Previous deals struck with Hungary’s MMKA will not all be honoured
Speaking in Cannes this weekend, Hungarian film commissioner Andy Vajna has offered further details of plans to overhaul Hungary’s film industry.
Earlier this month the Terminator and Rambo producer revealed his plans for the industry after the severe problems at the Hungarian Motion Picture Public Foundation (MMKA), which has been closed down.
Vajna’s message for international producers who had struck deals with the MMKA remained bleak. “They’re bankrupt. They’re out of business,” he said of the old state film body. “It was not disciplined management. I think they wanted to help everybody. As a result, they overspent.”
Vajna said that the old agency left behind $50m of debts. He added that he would not be able to honour all of the old deals. “That’s for sure…they’re going to have to be re-examined for future funding.”
The film commissioner said that he had been true to his pledge during February’s Berlinale to come up with a plan within 90 days. That plan is currently being mulled over by the government. If it receives approval Vajna promises that the new fund will be up and running in weeks.
This year, the fund will have a basic budget of $10m (2 billion forints) for investing in film. There should also be extra funds available too for documentaries and shorts. Vajna hopes to double the funding available for 2012.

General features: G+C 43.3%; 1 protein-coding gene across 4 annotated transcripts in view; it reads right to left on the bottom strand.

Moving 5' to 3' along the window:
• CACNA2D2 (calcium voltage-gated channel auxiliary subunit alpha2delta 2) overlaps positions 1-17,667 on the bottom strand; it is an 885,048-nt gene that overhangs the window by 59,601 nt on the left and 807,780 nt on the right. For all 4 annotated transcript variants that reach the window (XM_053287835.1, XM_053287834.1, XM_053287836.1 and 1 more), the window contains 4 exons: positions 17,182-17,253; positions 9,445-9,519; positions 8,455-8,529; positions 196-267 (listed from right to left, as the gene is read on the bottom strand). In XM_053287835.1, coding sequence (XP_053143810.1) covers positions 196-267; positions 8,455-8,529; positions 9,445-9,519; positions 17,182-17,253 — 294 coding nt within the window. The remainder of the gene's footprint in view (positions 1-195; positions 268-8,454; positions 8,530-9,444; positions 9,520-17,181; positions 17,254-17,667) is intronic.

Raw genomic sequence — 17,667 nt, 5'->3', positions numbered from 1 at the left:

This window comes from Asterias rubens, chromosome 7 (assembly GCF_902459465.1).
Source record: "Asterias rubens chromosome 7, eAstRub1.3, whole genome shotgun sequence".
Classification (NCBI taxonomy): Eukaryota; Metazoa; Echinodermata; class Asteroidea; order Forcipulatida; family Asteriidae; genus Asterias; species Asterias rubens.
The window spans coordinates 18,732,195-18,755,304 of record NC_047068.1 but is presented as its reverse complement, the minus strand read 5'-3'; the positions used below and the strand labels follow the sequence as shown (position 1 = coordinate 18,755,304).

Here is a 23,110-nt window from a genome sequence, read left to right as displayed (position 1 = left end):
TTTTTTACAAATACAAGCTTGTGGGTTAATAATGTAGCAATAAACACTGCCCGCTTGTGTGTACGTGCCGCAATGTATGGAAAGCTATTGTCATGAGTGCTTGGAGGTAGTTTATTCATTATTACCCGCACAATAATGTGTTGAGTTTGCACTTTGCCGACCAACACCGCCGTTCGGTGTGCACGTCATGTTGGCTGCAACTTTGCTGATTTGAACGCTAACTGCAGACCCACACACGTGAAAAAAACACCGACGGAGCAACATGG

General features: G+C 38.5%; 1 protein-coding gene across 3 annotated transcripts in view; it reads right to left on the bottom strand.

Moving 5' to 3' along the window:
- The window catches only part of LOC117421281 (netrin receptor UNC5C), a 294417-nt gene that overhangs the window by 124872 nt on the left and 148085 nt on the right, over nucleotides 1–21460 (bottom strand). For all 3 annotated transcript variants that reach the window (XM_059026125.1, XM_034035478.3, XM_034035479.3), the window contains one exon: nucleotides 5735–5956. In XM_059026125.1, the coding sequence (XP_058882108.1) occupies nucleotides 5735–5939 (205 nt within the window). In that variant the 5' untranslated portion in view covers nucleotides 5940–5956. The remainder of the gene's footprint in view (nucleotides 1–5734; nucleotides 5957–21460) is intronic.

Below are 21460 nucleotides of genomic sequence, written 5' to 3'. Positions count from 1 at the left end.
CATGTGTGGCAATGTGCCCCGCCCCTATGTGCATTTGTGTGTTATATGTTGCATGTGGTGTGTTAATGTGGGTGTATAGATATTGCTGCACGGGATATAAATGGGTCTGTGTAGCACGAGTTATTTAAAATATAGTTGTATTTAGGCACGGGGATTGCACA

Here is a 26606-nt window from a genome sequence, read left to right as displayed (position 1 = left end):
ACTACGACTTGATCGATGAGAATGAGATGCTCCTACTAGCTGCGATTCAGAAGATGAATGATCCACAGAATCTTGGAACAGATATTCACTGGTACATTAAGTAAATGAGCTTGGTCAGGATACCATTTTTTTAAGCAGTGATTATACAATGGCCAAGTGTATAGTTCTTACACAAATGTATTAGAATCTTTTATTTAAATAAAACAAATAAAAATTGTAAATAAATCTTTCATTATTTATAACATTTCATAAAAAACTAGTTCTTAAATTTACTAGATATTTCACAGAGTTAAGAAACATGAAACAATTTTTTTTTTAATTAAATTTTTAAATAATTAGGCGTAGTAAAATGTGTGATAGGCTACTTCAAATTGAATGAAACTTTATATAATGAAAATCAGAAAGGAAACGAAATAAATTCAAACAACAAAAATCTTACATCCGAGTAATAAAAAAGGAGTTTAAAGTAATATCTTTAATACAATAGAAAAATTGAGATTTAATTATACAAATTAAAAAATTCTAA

Hungary’s 20% tax advantage remains in place and Vajna is aiming to make this tax break more transparent and orderly.
He acknowledged that local producers were in “a sensitive position” following the cuts and “bad publicity” surrounding the MMKA. “Overall, we’ve had not a great reputation. My job now is to clean that up and honour the commitments that we now make,” Vajna said. “I want to make sure that if we say ‘yes’ to a project, that project will get funded. I don’t want to have the same thing happen again. I don’t think we can afford that.”
The commissioner also said that he was not “a power monger”.
“I am not interested in doing this for my benefit. I am interested in really supporting the country, cleaning up this mess and moving on.”
If his plans are accepted, Vajna expects to be at the helm of Hungarian public film policy for the next two to three years.
Will he return to producing? “I am developing projects for the future but I am not going to compete with myself – this is a full time job to get this back on track.”
By 2012, Vajna hopes that Hungary will be making 8 to 10 films a year, some of which will show in festivals like Cannes and be picked up for international distribution.
Here in Cannes, Vajna is meeting with representatives from other national funding bodies, among them the Danes and the Austrians, “so that I can learn from them a little bit”.